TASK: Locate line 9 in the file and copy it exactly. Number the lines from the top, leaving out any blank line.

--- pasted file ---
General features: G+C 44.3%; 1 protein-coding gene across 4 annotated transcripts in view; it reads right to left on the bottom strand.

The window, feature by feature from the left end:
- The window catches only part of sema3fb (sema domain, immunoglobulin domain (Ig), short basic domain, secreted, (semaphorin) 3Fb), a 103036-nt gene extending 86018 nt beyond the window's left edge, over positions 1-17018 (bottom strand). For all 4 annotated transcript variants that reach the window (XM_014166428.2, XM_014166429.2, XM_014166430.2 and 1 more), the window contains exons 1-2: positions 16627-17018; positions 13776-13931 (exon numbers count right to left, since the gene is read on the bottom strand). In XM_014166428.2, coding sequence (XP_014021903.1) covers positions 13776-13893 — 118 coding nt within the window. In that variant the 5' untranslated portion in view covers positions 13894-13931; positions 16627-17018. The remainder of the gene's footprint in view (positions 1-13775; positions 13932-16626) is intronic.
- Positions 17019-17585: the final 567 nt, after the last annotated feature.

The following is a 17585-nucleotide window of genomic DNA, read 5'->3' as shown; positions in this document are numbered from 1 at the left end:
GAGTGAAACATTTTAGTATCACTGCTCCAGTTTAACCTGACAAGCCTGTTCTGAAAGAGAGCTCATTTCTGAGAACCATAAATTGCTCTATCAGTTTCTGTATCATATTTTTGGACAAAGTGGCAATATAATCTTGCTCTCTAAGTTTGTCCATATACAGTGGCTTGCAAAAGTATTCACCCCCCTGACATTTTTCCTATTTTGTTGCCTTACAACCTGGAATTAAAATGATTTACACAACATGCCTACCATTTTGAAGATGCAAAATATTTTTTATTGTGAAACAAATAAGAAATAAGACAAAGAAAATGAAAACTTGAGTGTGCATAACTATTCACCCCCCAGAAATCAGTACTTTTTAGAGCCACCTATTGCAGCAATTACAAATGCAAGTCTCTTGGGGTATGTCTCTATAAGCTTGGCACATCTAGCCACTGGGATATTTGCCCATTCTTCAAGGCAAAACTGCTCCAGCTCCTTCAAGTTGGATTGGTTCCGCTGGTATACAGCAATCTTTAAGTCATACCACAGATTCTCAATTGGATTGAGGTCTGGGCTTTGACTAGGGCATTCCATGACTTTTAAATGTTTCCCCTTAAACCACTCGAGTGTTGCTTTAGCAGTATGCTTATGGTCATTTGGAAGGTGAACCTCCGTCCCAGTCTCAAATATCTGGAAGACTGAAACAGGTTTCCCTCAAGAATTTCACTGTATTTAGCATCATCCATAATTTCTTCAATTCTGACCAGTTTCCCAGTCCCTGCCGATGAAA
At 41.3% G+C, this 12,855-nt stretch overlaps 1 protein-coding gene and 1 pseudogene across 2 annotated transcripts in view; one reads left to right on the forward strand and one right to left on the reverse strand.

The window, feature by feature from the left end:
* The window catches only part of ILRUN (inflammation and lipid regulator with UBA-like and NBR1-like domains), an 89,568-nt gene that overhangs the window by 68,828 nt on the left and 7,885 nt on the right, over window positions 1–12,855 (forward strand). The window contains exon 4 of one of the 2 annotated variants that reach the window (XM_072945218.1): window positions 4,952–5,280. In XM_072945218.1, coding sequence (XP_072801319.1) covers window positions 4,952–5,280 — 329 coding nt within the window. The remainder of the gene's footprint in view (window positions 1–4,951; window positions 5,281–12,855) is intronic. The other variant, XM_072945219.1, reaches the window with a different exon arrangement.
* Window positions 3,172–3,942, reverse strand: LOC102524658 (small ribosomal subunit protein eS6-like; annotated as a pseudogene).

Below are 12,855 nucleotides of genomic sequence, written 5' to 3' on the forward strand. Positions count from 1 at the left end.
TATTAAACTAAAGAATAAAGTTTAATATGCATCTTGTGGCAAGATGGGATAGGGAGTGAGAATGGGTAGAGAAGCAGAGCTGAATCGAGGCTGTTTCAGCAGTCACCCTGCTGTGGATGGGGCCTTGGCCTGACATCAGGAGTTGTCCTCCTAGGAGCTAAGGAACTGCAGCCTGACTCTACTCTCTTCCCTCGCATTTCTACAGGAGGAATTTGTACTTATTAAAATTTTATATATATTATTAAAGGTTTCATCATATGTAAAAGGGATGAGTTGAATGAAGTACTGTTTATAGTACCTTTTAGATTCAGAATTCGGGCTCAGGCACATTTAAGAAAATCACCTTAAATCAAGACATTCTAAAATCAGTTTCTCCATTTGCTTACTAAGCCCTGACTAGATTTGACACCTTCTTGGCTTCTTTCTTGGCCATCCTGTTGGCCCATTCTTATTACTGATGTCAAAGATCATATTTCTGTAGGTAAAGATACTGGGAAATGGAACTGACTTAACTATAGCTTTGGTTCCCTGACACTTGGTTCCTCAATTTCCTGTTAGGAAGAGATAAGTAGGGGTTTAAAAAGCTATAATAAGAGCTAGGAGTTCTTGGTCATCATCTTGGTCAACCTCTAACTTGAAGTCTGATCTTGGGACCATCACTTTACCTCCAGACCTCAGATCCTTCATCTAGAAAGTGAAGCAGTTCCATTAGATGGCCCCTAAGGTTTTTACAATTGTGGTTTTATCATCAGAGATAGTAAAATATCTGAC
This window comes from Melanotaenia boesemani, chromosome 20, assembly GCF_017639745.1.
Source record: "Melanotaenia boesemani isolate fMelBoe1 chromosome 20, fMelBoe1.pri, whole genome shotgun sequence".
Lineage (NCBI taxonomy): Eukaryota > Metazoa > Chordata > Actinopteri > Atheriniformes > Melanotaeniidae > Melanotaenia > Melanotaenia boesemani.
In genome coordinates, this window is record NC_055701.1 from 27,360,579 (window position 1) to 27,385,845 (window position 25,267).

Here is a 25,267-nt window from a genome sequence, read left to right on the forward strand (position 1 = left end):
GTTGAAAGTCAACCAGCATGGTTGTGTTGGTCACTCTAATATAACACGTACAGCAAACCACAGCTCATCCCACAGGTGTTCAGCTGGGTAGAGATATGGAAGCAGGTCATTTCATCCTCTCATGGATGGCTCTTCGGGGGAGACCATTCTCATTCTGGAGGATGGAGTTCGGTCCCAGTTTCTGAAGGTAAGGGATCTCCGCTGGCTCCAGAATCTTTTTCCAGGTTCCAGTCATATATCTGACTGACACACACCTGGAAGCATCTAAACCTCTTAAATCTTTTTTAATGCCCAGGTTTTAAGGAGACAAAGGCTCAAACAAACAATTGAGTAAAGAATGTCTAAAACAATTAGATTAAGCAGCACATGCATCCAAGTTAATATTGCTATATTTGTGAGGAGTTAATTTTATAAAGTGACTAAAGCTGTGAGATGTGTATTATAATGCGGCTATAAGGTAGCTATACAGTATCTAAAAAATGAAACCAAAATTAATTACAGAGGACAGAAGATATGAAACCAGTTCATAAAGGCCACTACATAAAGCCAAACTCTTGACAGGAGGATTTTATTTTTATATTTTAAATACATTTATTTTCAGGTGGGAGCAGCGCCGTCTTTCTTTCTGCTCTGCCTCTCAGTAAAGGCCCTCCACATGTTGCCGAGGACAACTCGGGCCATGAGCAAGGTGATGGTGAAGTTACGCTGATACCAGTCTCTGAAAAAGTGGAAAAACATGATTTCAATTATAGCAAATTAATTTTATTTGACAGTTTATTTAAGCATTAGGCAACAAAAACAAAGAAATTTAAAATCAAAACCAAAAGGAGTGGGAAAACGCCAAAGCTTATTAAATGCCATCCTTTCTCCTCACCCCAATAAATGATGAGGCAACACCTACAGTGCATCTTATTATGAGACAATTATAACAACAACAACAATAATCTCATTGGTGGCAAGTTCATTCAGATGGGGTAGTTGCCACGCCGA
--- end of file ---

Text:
* The window catches only part of ILRUN (inflammation and lipid regulator with UBA-like and NBR1-like domains), an 89,568-nt gene that overhangs the window by 68,828 nt on the left and 7,885 nt on the right, over window positions 1–12,855 (forward strand). The window contains exon 4 of one of the 2 annotated variants that reach the window (XM_072945218.1): window positions 4,952–5,280. In XM_072945218.1, coding sequence (XP_072801319.1) covers window positions 4,952–5,280 — 329 coding nt within the window. The remainder of the gene's footprint in view (window positions 1–4,951; window positions 5,281–12,855) is intronic. The other variant, XM_072945219.1, reaches the window with a different exon arrangement.